Embassy protests rage on
TEHRAN, Iran – Hundreds of angry protesters hurled stones and firebombs at the Danish Embassy in the Iranian capital Monday to protest publication of caricatures of the Prophet Muhammad. Police used tear gas and surrounded the walled villa to hold back the crowd.
It was the second attack on a Western mission in Tehran on Monday. Earlier in the day, 200 student demonstrators threw stones at the Austrian Embassy, breaking windows and starting small fires. The mission was targeted because Austria holds the European Union presidency.
Thousands more people joined violent demonstrations across the world to protest publication of the caricatures of Muhammad, and the Bush administration appealed to Saudi Arabia to use its influence among Arabs to help ease tensions in the Middle East and Europe.
Afghan troops shot and killed four protesters, some as they tried to storm a U.S. military base outside Bagram – the first time a protest over the issue has targeted the United States. A teenage boy was killed when protesters stampeded in Somalia.
The EU issued stern reminders to 18 Arab and other Muslim countries that they are under treaty obligations to protect foreign embassies.
Lebanon apologized to Denmark – where the cartoons were first published – a day after protesters set fire to a building housing the Danish mission in Beirut. The attack “harmed Lebanon’s reputation and its civilized image,” Lebanese Information Minister Ghazi Aridi said.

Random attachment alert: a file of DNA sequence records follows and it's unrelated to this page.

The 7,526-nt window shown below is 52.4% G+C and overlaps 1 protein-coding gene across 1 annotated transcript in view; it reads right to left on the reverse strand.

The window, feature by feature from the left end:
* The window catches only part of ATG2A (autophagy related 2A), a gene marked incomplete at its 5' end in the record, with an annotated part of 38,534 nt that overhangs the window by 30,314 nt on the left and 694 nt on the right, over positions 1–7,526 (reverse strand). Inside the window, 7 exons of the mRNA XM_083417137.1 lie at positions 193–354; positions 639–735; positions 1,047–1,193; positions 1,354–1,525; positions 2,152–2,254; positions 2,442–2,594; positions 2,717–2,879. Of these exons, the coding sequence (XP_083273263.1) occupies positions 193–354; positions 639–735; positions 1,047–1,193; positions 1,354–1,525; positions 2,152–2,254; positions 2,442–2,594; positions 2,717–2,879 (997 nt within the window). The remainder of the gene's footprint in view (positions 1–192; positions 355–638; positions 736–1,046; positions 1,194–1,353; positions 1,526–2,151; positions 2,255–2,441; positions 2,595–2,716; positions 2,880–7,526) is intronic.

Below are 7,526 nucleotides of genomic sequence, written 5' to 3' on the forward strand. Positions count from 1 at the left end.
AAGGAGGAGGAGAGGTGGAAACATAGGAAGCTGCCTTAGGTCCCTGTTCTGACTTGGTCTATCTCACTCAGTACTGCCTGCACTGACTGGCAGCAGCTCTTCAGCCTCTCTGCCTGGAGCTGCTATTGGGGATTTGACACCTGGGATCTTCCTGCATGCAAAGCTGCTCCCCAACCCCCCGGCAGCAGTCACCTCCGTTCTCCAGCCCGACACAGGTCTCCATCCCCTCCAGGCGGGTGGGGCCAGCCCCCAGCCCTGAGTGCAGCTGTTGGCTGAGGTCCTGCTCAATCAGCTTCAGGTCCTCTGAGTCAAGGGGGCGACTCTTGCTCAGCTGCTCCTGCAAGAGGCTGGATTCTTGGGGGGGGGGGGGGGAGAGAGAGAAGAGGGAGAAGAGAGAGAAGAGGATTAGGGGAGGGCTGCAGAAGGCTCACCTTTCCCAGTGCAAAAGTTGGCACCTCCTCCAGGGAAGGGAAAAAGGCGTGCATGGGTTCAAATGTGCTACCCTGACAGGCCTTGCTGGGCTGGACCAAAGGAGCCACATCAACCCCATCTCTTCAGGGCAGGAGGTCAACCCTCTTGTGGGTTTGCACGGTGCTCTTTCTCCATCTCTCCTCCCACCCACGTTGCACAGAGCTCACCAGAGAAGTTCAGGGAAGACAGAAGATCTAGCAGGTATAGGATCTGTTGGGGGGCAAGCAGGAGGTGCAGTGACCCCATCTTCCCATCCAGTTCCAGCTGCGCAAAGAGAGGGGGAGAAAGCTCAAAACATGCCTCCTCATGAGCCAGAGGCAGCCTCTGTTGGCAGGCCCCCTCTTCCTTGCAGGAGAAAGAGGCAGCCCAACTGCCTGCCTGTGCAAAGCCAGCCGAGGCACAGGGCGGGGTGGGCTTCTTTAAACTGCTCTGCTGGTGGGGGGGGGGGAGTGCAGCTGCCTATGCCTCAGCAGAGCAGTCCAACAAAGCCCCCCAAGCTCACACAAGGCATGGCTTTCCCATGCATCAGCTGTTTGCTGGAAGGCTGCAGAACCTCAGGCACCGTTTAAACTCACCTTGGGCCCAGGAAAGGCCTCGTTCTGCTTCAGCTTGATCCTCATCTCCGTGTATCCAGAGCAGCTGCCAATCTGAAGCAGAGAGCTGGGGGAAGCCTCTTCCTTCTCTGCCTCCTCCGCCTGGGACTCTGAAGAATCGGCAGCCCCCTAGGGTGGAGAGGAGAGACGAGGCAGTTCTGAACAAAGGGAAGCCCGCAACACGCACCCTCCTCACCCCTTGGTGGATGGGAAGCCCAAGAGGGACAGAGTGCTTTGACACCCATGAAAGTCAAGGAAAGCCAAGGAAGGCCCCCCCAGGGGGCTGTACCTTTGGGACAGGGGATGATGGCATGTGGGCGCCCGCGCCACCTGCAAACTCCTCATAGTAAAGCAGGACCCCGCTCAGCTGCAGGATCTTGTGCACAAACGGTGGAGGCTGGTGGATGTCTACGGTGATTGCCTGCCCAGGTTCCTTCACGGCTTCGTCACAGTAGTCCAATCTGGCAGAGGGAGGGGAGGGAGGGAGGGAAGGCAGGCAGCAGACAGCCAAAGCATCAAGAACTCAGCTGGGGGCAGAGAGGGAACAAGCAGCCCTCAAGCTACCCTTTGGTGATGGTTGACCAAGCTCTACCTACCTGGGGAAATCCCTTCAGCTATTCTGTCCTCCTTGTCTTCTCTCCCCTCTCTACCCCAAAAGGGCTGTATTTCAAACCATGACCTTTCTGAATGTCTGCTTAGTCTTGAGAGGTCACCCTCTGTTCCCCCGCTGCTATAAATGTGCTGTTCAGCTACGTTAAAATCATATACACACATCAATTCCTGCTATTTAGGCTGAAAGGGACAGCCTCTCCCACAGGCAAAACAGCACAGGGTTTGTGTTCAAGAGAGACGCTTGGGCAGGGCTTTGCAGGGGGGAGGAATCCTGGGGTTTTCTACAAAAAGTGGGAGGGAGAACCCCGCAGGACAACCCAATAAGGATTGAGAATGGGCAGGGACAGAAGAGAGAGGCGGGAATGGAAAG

In the Iranian capital, police encircled the Danish Embassy but were unable to hold back 400 demonstrators as they tossed stones and Molotov cocktails at the walled brick villa. At least nine protesters were hurt, police said.
About an hour into the protest, police fired tear gas, driving demonstrators into a nearby park. About 20 people returned and tried to enter the embassy compound but were blocked by security forces.
Also Monday, 200 members of Iran’s parliament issued a statement warning that those who published the cartoons should remember the case of Salman Rushdie – the British author against whom the late Iranian leader Ayatollah Ruhollah Khomeini issued a death warrant for his novel “The Satanic Verses.”
In a meeting with local authors, Iranian President Mahmoud Ahmadinejad condemned the cartoons and addressed the West: “Insulting the Prophet Muhammad would not promote your position,” the official Iranian news agency quoted him as saying.
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